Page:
Nineteenth and early twentieth century writings on birth control provide a revealing source for attitudes towards female sexuality and social roles. Supporters of birth control were seen as supporters of atheism, depravity and social unrest especially by organised religion and the medical profession. Effective birth control shattered the link between sexuality and reproduction and created the real possibility of greater sexual freedom and control for women as well as helping to reduce family size. Michael Ryan, an evangelical physician argued in 1837, “None can deny that, if young women in general were absolved from the fear of consequences, the great majority of them…would rarely preserve their chastity.” Chastity according to Ryan was a consequence of fear of pregnancy. Birth control brought the possibility of unrestrained female sexuality and with it the breakdown of sexual control and social order. Medical opposition to birth control was expressed in a mixture of warnings about the injurious results for health and the associated moral decline. The Lancet, virulent in its condemnation of contraception commented in 1869 “A woman on whom her husband practises what is euphemistically called ‘preventative copulation’, is, in the first place necessarily brought into the condition of mind of a prostitute…” There was, however, an unresolved problem in medical thinking grounded in class. Self-denial was recommended as fertility control. However, the working class could not be expected to show restraint such was “the natural predominance of the animal life in the illiterate.” Doctors were generally unwilling to recommend contraception but also assumed that there was little restraint in working class sexuality. This reinforced the widespread anxiety in the assumed sexual depravity and unrestrained breeding of the poor. Medical conservatism was illustrated when H.A. Allbutt was struck off the medical register for publicising birth-control methods in his popular The Wife’s Handbook in 1887. There were, however, strong public advocates of birth control and of the right of women to choose whether and when to have children. Francis Place and Richard Carlisle popularised methods of contraception in the 1820s. The publicity surrounding the Bradlaugh-Besant trial in 1876 was a major boost to the birth-control cause and opponents in the middle and upper classes felt increasingly pressure from what they called 'the evil in our midst'.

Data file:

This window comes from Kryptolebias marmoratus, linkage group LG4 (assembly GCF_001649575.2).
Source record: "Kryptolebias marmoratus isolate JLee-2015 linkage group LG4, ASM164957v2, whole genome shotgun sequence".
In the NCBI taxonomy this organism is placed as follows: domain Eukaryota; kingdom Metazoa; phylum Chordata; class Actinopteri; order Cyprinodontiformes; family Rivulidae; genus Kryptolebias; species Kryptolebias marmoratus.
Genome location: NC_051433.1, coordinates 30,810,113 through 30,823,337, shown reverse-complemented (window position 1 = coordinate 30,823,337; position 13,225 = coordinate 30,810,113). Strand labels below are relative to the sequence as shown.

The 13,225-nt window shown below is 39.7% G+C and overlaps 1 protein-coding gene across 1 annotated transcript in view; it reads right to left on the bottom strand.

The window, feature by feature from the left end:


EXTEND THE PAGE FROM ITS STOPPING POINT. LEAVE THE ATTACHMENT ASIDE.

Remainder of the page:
Religious and cultural beliefs delayed the adoption of family limitation in some sectors of society but increasing secularisation caused barriers to be broken down. The argument that family limitation represented the diffusion of birth control from the professional and upper middle classes -- the maid learning from her mistress -- to the lower classes does not stand up to close examination. Among the first to limit family size were ‘skilled’ non-manual and commercial workers (shopkeepers and clerks) who were also prominent among cautious late-marriers. There were considerable differences in marital fertility between different types of area by the late nineteenth century. Birth rates were relatively low in textile districts and residential towns, with large numbers of single women in domestic service and middle class households. This contrasts with earlier and more universal marriages with larger families among iron and steel-making and coal-mining communities. In these areas the abundant use of high-paid boys and young men in the mines reduced incentives to limit families, while fewer opportunities for female employment meant that girls married earlier.